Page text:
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Bernard ZWEERS (1854-1924)
Symphony No. 1 in D major (1881) [26:18] DaniŽl de LANGE (1841-1918)
Symphony No. 1 in C minor (1868) [30:45]
Netherlands Radio Chamber Orchestra/Ed Spanjaard (Zweers); Anthony Halstead (de Lange)
rec. 4 December 1994, Vredenburg, Utrecht (Zweers); 2 August 2001, Studio MCO, Hilversum
(de Lange). DDD
Dutch Romantics series
World premiere recordings STERLING CDS1068-2 [57:11]
The further one goes back in Bernard Zweers’s oeuvre – back from the pastoral Dutch elements of his large-scale and most famous symphony, the Third, back from the Wagnerianism of the Second – the further one journeys to his Classical beginnings. Predicated therefore on strictly Classical and not Romantic lines, his 1881 First Symphony is a four-movement work of sturdy confidence showing not the slightest influence from Brahms or Bruckner or even Franck. Instead there’s a lightly pervasive Beethovenian element at work, with some textbook wind writing to be heard too and, in the slow movement something that sounds like a cross between Mozart and Mendelssohn. The heavy-booted Scherzo – a real clog dance, this – possibly encodes dry Dutch humour, before Zweers unleashes a confidently handled finale that features chugging rhythms and taut brass writing to generate a stirring end.
DaniŽl de Lange studied cello but soon discovered an enthusiasm for choral music. He later became a music critic and a distinguished teacher, becoming director of the Amsterdam conservatory in 1895 – in which capacity he employed Zweers as composition teacher. His 1868 Symphony was written whilst he was living in Paris and is dedicated to Massenet. It’s a strongly argued work with a fine narrative core to it – nobly but also a little Mendelssohnianly-coloured. He too can construct a warm slow movement, graced by fine winds, and (maybe due to his French sojourn) the Scherzo definitely has something Gallic about it – hints of Saint-SaŽns abound here and there. For the finale one detects a strong folkloric element on the brass though couched, in effect, in the form of a rousing chorale. Like Zweers, he knows how to deliver a powerful conclusion but, rather better than his compatriot, he knows how to marshal stronger material to do so.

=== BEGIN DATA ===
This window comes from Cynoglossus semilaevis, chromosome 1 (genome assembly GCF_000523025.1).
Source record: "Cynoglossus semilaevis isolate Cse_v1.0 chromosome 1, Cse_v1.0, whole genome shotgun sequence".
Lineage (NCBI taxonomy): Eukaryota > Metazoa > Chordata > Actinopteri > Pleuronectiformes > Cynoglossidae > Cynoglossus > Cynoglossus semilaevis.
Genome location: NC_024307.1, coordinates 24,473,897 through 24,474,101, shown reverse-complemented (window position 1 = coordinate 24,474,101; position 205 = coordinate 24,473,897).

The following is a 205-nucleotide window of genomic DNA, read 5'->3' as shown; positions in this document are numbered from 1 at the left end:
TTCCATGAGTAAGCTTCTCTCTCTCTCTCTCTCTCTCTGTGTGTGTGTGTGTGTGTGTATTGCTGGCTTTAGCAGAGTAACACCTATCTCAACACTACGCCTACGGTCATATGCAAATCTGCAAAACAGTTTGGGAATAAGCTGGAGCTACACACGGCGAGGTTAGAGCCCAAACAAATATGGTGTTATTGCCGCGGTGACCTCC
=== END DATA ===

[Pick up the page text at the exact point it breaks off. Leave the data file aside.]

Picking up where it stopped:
As ever Sterling goes the extra mile to construct helpful booklet notes. Recorded years apart in different locations and under different conductors the performances serve both composers very well.
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